Katie Hughes, a junior and scholar athlete at Immaculate Heart High School, has earned the highest possible composite score of 36 on the ACT, the leading U.S. admissions test that determines academic readiness for college.
While the actual number of students earning the top score varies nationally from year to year, on average less than 0.1 percent of students who take the ACT earn the top score. Among test takers in the high school graduating class of 2015, only 1,598 of more than 1.92 million students earned an ACT composite score of 36.
The ACT consists of tests in English, mathematics, reading and science. Each test is scored on a scale of 1-36, and a student’s composite score is the average of the four test scores. Some students also take the optional ACT writing test, but the score for that test is reported separately and is not included within the ACT composite score.
Hughes, 16, said she was “extremely shocked” when she learned about her top score, especially since this was her first time tackling the ACT test.
“I actually found out in the middle of my track practice,” she said. “I opened the email on my phone and when I saw it, my body just started shaking. I didn’t know how to react. I knew that I felt really good on test day, but I definitely wasn’t expecting this!”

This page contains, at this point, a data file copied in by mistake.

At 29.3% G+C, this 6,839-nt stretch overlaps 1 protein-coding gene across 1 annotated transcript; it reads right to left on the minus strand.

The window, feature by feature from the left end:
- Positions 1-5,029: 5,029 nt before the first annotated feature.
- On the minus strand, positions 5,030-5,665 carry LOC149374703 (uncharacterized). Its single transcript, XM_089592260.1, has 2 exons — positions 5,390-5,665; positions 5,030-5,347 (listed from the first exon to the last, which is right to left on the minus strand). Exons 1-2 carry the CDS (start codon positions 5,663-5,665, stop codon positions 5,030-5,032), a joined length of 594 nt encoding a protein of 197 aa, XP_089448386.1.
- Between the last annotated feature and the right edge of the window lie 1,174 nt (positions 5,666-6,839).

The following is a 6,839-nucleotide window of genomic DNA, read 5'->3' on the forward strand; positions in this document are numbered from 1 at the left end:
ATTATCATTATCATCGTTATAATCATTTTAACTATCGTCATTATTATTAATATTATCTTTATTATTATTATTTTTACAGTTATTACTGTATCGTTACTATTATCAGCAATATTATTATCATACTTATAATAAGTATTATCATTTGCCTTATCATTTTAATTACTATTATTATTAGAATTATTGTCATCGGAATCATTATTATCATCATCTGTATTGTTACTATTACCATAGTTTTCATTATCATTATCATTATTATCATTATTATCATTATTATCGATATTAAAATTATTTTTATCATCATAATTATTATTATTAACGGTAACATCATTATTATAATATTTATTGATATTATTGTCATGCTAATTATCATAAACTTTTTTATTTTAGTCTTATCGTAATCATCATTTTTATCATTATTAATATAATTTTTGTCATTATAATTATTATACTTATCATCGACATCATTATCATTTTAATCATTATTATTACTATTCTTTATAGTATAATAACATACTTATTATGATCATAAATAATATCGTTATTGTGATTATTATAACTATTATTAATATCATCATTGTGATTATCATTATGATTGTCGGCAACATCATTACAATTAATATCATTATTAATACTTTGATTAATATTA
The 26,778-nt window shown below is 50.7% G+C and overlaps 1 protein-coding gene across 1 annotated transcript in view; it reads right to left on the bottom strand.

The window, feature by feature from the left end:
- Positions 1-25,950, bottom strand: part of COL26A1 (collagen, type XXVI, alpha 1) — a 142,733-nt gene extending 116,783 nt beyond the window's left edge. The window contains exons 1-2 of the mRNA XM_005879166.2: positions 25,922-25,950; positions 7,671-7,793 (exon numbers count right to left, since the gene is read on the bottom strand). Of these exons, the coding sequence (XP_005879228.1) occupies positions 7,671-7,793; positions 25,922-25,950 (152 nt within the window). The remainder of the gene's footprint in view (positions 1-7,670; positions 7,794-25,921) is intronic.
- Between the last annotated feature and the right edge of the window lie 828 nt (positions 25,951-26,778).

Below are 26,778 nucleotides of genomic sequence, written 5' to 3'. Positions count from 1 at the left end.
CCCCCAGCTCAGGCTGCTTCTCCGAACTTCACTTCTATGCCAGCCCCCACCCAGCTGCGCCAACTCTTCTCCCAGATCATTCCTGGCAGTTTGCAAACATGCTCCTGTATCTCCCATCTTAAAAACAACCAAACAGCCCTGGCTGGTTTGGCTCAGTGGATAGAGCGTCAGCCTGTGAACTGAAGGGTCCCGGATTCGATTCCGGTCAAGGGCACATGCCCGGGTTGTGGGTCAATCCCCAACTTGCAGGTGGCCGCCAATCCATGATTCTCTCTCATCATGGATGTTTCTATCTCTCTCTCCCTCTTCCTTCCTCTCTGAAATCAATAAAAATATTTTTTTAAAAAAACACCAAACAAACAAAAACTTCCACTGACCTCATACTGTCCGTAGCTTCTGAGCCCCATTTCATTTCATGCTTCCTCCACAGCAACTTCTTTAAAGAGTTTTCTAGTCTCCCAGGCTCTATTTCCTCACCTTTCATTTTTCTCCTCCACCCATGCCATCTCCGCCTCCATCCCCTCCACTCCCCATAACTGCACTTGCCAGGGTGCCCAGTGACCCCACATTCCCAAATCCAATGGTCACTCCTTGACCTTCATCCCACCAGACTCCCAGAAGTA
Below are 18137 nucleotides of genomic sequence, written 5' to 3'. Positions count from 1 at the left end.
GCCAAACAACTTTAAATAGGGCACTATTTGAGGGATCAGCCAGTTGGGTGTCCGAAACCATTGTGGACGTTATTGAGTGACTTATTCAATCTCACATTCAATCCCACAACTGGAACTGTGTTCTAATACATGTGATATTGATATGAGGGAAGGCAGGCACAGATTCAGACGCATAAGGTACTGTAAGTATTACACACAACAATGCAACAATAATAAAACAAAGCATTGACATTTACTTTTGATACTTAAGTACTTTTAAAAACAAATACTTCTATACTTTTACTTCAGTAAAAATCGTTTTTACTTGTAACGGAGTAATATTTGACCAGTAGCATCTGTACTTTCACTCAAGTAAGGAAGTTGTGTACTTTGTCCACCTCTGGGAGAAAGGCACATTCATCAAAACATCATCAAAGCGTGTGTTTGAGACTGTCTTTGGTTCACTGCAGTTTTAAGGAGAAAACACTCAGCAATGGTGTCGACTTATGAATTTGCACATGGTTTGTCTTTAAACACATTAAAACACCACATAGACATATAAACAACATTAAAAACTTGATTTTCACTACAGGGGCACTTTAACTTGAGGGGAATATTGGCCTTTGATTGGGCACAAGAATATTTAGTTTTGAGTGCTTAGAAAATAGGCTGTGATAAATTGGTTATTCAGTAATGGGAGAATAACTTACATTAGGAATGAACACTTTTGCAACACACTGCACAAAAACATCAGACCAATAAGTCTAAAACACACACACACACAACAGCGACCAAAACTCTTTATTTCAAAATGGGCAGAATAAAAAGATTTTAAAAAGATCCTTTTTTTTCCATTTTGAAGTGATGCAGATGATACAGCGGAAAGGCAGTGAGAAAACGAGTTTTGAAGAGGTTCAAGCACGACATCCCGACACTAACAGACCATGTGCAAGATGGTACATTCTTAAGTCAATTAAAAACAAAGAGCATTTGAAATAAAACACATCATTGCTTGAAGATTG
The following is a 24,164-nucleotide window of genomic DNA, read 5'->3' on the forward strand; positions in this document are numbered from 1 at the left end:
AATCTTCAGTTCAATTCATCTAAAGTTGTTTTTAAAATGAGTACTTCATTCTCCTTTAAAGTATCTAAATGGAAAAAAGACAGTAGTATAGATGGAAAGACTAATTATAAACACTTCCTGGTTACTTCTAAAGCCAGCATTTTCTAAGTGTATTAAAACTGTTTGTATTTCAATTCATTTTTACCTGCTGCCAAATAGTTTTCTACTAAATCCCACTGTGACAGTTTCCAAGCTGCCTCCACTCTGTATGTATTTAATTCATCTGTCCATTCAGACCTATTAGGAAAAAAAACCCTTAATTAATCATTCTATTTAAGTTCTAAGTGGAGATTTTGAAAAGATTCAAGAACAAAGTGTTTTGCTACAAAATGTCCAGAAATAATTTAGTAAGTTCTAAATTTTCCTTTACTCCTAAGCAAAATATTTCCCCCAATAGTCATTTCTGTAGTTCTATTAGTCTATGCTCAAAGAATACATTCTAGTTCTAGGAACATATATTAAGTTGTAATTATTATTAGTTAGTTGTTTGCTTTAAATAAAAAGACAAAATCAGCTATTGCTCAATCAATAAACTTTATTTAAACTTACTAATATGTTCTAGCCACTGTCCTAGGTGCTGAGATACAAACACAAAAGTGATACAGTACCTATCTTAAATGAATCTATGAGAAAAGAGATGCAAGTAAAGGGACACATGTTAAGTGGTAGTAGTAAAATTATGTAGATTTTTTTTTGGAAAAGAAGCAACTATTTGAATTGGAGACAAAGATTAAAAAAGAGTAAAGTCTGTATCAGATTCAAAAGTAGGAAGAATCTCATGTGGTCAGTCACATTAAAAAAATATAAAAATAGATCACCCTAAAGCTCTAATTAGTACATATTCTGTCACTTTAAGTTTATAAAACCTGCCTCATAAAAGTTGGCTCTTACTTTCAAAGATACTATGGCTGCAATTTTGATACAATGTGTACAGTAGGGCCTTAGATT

The student, the daughter of James Hughes and Brenda Rees of Eagle Rock, excels in honors and AP classes at Immaculate Heart, and also participates in sports — a feat that has earned her the distinction as an IH scholar athlete. Hughes has competed on Immaculate Heart’s track and cross-country teams since her freshman year.
Last fall, she served as captain of the IH Varsity Cross-Country Team, which clinched the Sunshine League Championship for the third straight year. Hughes was named to the Sunshine League’s 1st Team All-League and advanced with other top IH runners to the CIF-Southern Section Finals.
Additionally, Hughes, who is a graduate of St. Philip the Apostle School in Pasadena, regularly volunteers in her community through a variety of service efforts. For the past two years, she has picked fruit for Food Forward, the organization that donates food to needy people by recovering excess fruit and vegetables that would otherwise go to waste.
“The biggest way I juggle school, sports and other extracurricular activities is to just keep a positive attitude,” Hughes said. “I try my best to stay optimistic and not stress out, especially when things get hard.”
Although she still has lots of time to ponder colleges and a path of study, Hughes said she feels she would enjoy a major in the math or science field.